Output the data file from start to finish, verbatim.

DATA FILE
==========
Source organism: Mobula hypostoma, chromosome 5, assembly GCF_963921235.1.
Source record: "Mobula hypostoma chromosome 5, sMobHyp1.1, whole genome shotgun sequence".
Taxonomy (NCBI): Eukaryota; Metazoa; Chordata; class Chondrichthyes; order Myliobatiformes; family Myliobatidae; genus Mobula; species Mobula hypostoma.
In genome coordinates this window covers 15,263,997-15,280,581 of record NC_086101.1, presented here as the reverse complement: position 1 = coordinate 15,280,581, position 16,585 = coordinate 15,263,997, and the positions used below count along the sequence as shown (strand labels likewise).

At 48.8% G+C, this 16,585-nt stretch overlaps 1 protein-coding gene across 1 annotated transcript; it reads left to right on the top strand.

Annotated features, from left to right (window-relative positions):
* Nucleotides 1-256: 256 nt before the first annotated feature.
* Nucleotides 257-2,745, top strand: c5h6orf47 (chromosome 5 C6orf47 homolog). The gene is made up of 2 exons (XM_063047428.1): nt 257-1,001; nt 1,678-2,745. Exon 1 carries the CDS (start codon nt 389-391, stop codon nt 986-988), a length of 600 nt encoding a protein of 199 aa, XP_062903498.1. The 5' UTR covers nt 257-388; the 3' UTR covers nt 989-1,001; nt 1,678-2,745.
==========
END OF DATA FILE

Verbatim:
Source organism: Mobula hypostoma, chromosome 5, assembly GCF_963921235.1.
Source record: "Mobula hypostoma chromosome 5, sMobHyp1.1, whole genome shotgun sequence".
Taxonomy (NCBI): Eukaryota; Metazoa; Chordata; class Chondrichthyes; order Myliobatiformes; family Myliobatidae; genus Mobula; species Mobula hypostoma.
In genome coordinates this window covers 15,263,997-15,280,581 of record NC_086101.1, presented here as the reverse complement: position 1 = coordinate 15,280,581, position 16,585 = coordinate 15,263,997, and the positions used below count along the sequence as shown (strand labels likewise).

At 48.8% G+C, this 16,585-nt stretch overlaps 1 protein-coding gene across 1 annotated transcript; it reads left to right on the top strand.

Annotated features, from left to right (window-relative positions):
* Nucleotides 1-256: 256 nt before the first annotated feature.
* Nucleotides 257-2,745, top strand: c5h6orf47 (chromosome 5 C6orf47 homolog). The gene is made up of 2 exons (XM_063047428.1): nt 257-1,001; nt 1,678-2,745. Exon 1 carries the CDS (start codon nt 389-391, stop codon nt 986-988), a length of 600 nt encoding a protein of 199 aa, XP_062903498.1. The 5' UTR covers nt 257-388; the 3' UTR covers nt 989-1,001; nt 1,678-2,745.